&n@rfy ~yral~flairs We on t need to read the results from the new U.S. Census analysis to realize that many rural populations are on the decline. We can simply glance down most of our main streets and see closed businesses and dwindling inhabitants. The loss of our rural communities is not inevitable, not the result of some unseen, unstoppable force of nature. We can do better. Much is lost when a town ceases to exist; history, heritage, stewards of our natural resources, and people who produce safe food for our nation are lost. If the people that care about rural places are no longer there to take care of the natural resources and food producing land who will? Perhaps it will be giant corporations and outside investors who are more con-

-

cerned with protits than the health of the land and the safetyofthe food produced on it. The vitality of America's rural areas should be a concern for everyone, not just those that reside in rural communities. All Americans rural and urban alike -benefit from vibrant rural communities and thriving family farms and ranches. Not all is doom and gloom. Some rural communities refuse to give up when the going gets tough. They work harder, invest in their infrastmcture, devote time and resources towards youth and entrepreneurs, and develop the assets and amenities the region provides. We all benefit when rural communities use forward thinking. For more on insuring the health and vitality of food and natural resources: m . c f r a . o ~ .

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Yankton Daily Press & Dakotan Yankton,SD Circ. 8072 From Page: 16

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haue euei ken, geflin iMo fanning seem neary impossible - especllp y for young people /criq to smite out on Mr'own, but euen for those goiq home to the f a m l ~/-m TrY'to mDRe.amvAt rs had en0q.hfor ekpdrience3pbducem Builthem 13 a way

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'ankton Daily Press & Dakotan Yankton,SD Circ. 8072 From Page: 1B 7/5/2008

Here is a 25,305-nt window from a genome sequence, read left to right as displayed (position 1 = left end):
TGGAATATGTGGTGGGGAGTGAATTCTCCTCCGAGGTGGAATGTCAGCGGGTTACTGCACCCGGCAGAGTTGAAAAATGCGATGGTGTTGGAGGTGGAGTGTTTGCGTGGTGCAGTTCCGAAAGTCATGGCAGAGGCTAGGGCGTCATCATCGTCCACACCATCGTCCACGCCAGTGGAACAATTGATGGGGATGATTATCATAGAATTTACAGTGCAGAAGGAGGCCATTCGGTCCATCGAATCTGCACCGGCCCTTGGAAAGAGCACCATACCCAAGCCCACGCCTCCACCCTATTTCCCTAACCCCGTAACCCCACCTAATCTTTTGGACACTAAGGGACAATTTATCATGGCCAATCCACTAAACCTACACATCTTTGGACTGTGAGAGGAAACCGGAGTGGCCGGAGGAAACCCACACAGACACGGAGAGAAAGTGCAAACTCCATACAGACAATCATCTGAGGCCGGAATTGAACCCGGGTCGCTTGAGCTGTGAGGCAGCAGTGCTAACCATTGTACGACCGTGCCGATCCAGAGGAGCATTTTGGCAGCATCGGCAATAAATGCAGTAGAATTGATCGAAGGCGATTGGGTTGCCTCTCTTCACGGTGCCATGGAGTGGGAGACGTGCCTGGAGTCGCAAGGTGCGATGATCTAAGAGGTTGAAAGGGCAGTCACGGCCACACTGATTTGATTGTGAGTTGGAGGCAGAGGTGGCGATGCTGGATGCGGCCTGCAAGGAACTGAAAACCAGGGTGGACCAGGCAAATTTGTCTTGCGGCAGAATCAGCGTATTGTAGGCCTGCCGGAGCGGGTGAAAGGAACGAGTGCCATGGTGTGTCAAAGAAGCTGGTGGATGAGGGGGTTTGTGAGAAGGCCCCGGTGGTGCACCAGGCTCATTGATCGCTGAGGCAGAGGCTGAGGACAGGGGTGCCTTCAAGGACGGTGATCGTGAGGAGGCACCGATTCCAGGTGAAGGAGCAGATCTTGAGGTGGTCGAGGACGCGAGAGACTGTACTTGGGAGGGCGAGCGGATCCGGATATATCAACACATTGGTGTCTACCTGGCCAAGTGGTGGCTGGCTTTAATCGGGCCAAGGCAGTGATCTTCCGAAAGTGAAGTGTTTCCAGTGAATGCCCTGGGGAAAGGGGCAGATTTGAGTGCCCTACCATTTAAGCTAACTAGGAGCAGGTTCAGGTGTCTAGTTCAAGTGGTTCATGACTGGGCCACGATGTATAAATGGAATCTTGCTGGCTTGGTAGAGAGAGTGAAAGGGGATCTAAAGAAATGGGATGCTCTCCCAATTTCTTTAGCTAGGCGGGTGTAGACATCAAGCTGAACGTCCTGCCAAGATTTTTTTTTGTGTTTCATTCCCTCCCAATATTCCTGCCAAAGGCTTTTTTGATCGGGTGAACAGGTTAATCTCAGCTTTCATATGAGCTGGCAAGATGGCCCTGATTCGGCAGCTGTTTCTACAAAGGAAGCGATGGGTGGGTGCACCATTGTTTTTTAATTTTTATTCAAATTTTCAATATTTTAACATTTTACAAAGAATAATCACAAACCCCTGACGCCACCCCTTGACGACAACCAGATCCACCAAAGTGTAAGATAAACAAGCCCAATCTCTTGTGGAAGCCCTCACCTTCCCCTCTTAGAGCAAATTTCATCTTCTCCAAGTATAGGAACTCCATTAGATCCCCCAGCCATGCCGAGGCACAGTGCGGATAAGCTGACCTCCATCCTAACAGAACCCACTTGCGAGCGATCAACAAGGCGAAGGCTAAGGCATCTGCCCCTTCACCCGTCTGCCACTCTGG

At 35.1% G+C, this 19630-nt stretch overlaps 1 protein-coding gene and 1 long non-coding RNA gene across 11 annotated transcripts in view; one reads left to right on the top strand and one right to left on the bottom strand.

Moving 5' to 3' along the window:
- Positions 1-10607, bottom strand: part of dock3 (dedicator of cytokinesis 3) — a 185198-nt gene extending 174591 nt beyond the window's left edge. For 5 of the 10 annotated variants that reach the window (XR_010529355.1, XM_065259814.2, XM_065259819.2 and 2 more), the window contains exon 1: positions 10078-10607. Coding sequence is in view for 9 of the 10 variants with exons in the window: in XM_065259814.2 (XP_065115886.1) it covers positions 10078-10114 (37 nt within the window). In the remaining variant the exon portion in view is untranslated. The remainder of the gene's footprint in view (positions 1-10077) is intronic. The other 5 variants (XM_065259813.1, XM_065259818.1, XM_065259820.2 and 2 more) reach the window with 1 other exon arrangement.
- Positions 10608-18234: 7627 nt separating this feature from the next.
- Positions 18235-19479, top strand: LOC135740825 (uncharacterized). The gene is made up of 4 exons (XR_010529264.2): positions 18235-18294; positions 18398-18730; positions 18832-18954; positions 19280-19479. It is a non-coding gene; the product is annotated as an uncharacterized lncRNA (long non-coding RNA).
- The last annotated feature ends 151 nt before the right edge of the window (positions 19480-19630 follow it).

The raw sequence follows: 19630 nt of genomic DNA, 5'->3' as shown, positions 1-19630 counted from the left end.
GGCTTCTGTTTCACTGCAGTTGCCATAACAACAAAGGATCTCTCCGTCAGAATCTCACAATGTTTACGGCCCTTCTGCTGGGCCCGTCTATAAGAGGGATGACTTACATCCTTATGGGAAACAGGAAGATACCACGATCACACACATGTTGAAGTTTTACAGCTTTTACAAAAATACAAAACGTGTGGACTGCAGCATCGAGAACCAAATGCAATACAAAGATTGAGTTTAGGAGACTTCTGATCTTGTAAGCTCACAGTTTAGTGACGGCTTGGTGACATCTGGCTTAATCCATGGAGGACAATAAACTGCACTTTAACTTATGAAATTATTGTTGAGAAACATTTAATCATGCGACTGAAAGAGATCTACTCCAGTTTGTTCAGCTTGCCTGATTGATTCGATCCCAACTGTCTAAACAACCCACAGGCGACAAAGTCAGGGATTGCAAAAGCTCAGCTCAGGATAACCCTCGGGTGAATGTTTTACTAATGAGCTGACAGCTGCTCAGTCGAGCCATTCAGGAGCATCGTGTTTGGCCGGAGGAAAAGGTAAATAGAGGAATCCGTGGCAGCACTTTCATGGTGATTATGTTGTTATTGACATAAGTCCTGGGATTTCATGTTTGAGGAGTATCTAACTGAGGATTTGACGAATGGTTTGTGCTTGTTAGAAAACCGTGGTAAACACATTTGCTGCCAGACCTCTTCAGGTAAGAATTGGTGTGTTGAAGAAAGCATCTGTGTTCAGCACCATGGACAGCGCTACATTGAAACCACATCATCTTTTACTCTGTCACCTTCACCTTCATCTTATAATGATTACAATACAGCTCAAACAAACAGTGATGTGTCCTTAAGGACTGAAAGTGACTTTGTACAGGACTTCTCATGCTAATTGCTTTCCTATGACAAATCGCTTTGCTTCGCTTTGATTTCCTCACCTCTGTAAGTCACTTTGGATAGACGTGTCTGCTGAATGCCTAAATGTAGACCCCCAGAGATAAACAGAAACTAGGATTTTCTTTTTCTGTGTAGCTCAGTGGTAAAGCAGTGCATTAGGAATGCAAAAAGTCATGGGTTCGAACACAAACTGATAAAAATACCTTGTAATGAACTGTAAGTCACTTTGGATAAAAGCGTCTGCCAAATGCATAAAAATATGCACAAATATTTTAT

~ h o u n t o p r o d u c e a mandthe An&creasingnumberdfarmerr,and o ~ ~ - o n l y d h o ~ n . ~ n farming hopdub are termrofcropinputs,oganictatesthe fertiUzer,pestidde, andteddogyfas freedomtonotonlystayaaoat~ ~ o f ~ ~ n , u s i a e m a n s e e m e a t lybuttomakemorethanincometoUn t~uessuchascroprotationand Ondartably. Woat new farmers have to be thlaL- muluresppUcatioomead. Tm're independent of a lot of illgabout~eagricultun.lfthey ,"KleinrehmitsaklWY0ucanactudon't, they're settiog themdvw up for r cheape~without mMe," said Terry Gompert,an thm!Etz&%s a huge! University of Nebsavlags. That's a huge expense Extensioneducatarfor KmxCounty, we don't have to r@â&#x201A;Źover. based in Center, and an avid advocate Another significant differfor mstahable systems, from ogMie mcebetWeenc3nnmhdand crop production to gradhhhed ltva organic farming b in the marstock. kets. Tbe demand for oganlc MartiaKleinschmft,m~trab. produds b much sitionspedallsthousedatthe w o n , Neb., &e of the Center for Rural Affairs, agrees. He's been inogarr modlty grain markets, which ic production for more than a decade d the 35yeam he's farmed in the Fodycc- havebeenveryvolatllethepast 18 months, the organic market Bow Valley,Neb., area. has continued to s aIstronglysugseJtlookingatorgan- Toaay, mcan be 1 X L " i k,"Kleiruchmltsaid After exploring $9 to $10 a bYshel, soybeans at variouswaysfor~fannersto $16 to $20, and wheat at $10 to $12With make it in conventid agriculture,the productloncastslawvthallcomrentiob numbers prove that organic is the way and w m c prices hieha to go. than P~~CB, ogaolc far* W s the only way 1 know," can be a lucrative altanathre. Kleinschmit said. ITbenisapremiuqandthatpnrnC These numbers were taken from urn is hugewhen you consider ?bat Iowa State Unhmrsi farm Income fig thing above the uredf~october2K7,whichshom extra,"Kkhrrchmltrald. e c o d that an oganlc crop farmer needs only ty mulat prlce is tradltloMUy the cost 177 acres to make at least $45,000in net of production, so then's nothing leftrofits. Compare this to the 865me over." arm a conventional producer needs to make the same amount of income. Federal mistance md o&hrm 'Chances are 1 can purchase 177 incomeisattheheartofcomntioopl acres easier than a larger farm," income. w s h o w t h q r s u r lQeinschmitsaid. With a purchase rice of $3,500p r a m , the m m e n t i o n i ~ ~V i V e L M . Ibereare~wedrswbacLsto~ acrefarmwouldnquiret3milllonin org*GanpertMid-~hab bnd imrestmentbut the par that r u p m acre fann d d only coa=&!&, oeational to if the producer is renting, the conven that tiod farm would cost $173,000and the a with w i foaank ~ prod-, organic farm would cost $35,000. andncedingtoleamdffemtmm "Ithought that was really huge," chemical rmnsgement techdques. But I(ldnschmit Mid. then~alroanincentiveforiumus Throughthedecades,prOetinam veathalfarmlnga~thenextnew t r c m d t i o n i a s t o ~ p I o d -tractors, hybrid varwies, throUghtheNaturalRwur(kmalwm Service's m&ifiedcrops,chemicals.